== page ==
- Connect With Your Photography Clients
- Don’t Lash Out When Things Go Wrong
- Stick to a Contract
- Be a Master of Words
- Assume Your Client Never Works With Photographers
- Deliver a Quality Product on Time
- Tell them how many photos they can expect and when.
- Reiterate the date of the shoot.
- Specify your fees, and what happens if the photography client cancels.
- Specify your fees if the shoot date needs to be changed (I usually include a little wiggle room with this one and won’t charge them if the date changes a month out).
- Finally, ensure they know they cannot resell your photos. Do this by outlining how they may legally use your photos.
Photo by Ross Sneddon on Unsplash
Photography clients are evasive. As a photographer you are a contractor and a freelancer and as any contractor will tell you, sometimes expectations between you and your client are less than clear.
If you’ve gone through the difficult part of finding a client, then the follow-through with that client is so important to the health of your photography business.
A recent Forbes article outlined a serious problem with businesses. Between 60-80% of clients who are satisfied by the work a company did never use that company again.
So, how can you retain your photography clients in a way nobody else can? Following these six steps is a good place to start!
Table of Contents
Connect With Your Photography Clients
Photo by William Moreland on Unsplash
The age old question of how to keep photography clients happy is more prevalent in today’s high-tech world than ever before.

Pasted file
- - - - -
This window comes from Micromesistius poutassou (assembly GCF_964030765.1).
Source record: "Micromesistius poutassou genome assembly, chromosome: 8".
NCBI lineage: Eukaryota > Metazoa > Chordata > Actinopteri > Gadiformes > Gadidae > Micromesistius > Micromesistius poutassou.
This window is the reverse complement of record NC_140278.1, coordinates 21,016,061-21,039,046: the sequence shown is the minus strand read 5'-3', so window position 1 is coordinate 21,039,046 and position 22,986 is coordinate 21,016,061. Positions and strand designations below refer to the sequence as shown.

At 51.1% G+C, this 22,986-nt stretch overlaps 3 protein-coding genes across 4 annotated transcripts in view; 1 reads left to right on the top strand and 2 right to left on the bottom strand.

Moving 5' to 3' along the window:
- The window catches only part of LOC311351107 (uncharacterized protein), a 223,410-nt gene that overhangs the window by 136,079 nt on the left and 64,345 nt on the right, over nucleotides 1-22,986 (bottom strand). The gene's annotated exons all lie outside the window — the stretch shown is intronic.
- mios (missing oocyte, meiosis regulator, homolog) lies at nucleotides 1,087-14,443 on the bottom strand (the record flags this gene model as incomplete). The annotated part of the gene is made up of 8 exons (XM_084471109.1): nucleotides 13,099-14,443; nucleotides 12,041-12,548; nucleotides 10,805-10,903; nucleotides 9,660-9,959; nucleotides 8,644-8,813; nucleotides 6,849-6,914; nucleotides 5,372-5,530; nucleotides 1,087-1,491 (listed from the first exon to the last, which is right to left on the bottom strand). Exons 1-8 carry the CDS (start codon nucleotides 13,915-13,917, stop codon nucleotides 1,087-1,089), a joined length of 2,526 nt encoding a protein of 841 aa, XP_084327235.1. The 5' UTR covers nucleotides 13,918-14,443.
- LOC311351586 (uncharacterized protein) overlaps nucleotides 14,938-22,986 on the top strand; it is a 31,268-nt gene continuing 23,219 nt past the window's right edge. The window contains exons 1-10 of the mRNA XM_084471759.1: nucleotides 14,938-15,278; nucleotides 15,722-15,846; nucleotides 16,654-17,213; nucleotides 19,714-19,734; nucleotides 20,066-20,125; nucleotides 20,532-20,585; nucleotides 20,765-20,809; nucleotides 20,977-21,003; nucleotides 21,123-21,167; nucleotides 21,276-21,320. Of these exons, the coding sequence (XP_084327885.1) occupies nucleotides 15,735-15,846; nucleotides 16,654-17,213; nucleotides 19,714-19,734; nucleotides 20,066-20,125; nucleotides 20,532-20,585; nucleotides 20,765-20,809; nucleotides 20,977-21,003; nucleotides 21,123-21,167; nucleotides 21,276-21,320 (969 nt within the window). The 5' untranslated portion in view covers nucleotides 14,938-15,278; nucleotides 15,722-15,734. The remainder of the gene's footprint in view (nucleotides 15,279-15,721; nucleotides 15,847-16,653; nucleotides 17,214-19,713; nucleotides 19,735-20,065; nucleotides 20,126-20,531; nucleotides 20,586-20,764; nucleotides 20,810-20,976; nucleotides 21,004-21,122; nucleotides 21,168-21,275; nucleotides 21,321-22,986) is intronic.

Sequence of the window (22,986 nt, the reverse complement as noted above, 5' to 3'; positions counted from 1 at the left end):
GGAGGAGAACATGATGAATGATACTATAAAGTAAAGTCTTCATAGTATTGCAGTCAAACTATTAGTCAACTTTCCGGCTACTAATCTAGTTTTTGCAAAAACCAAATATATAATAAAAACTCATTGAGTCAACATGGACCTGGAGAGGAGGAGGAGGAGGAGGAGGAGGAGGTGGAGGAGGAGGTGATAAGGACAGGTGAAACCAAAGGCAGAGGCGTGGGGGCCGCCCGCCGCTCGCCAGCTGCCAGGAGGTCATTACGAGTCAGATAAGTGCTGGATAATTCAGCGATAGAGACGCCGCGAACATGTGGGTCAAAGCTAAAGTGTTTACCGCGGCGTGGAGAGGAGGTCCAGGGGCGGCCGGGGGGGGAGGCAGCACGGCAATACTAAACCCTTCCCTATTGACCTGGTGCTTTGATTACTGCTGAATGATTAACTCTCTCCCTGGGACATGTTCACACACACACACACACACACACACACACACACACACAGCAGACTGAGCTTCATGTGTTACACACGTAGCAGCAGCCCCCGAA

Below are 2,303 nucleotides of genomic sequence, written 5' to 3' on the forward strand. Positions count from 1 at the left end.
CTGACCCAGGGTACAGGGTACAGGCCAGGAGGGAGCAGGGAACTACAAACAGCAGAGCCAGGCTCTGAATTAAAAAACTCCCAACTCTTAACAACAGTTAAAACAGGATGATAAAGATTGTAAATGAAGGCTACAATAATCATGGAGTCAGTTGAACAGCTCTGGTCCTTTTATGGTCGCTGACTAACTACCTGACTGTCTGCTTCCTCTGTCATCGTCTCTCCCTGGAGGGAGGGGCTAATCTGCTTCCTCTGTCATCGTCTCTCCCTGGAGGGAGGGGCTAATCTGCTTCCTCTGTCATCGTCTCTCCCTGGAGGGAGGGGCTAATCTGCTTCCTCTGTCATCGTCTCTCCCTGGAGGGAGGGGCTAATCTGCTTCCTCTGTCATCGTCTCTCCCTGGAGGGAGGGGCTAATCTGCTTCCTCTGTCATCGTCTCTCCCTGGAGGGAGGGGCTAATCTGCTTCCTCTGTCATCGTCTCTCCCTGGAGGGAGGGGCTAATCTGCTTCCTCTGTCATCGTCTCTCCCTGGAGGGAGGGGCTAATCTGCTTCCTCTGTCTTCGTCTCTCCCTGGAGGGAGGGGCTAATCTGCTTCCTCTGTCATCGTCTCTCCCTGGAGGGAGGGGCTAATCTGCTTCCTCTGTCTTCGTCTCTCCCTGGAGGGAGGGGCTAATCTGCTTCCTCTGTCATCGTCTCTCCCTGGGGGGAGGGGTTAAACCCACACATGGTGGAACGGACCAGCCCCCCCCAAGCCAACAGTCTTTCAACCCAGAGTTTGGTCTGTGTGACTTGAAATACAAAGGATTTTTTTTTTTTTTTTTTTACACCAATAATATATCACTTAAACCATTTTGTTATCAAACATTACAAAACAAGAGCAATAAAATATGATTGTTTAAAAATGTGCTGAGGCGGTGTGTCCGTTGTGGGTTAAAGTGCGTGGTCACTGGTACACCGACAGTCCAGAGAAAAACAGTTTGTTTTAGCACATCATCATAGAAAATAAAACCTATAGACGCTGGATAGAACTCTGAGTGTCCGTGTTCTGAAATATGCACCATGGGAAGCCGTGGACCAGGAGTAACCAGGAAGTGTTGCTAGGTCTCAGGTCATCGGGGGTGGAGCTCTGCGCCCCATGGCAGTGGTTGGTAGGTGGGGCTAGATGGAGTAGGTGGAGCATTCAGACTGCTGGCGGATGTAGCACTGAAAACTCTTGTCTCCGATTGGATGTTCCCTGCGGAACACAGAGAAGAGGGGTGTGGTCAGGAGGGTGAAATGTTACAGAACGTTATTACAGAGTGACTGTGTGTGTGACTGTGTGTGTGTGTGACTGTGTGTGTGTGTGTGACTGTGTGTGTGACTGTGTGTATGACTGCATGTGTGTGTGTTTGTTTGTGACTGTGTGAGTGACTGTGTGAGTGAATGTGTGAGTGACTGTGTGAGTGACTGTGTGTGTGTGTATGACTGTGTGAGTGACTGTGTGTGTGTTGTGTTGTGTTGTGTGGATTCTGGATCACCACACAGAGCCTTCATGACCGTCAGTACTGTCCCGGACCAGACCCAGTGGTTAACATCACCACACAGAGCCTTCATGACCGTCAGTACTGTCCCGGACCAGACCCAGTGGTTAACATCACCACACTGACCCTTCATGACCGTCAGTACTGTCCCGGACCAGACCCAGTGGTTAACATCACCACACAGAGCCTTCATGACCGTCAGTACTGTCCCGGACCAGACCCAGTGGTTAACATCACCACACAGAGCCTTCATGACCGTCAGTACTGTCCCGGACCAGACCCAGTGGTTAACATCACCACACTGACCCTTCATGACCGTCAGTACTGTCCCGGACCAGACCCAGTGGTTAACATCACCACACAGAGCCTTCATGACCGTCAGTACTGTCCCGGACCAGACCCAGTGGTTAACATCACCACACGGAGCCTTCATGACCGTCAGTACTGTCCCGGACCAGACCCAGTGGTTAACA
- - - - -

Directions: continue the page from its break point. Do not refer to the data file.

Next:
People are inundated with offers for absolutely everything, and this includes photography. Potential photography clients can easily find a photographer who will be willing to work for cheaper than you, or who offers more individualized services, so how do you stand out?
Randy Garn, someone who specializes in customer connection, suggests one of the many reasons those 60-80% of people who are satisfied with a company never use that company again is because they can’t remember what company it was.
photo by fizkes via iStock
Think about the last time you went to a shoe repair place. It was probably a few years ago. Do you remember the name of the owner? Of the cashier? Could you find the place again if you needed to?
In order to not fall into this hole of “what was that person’s name again,” you need to be more personalized with your marketing.
photo by apichon_tee via iStock
For example, instead of simply relying on an email list, ensure you have the phone number of each client.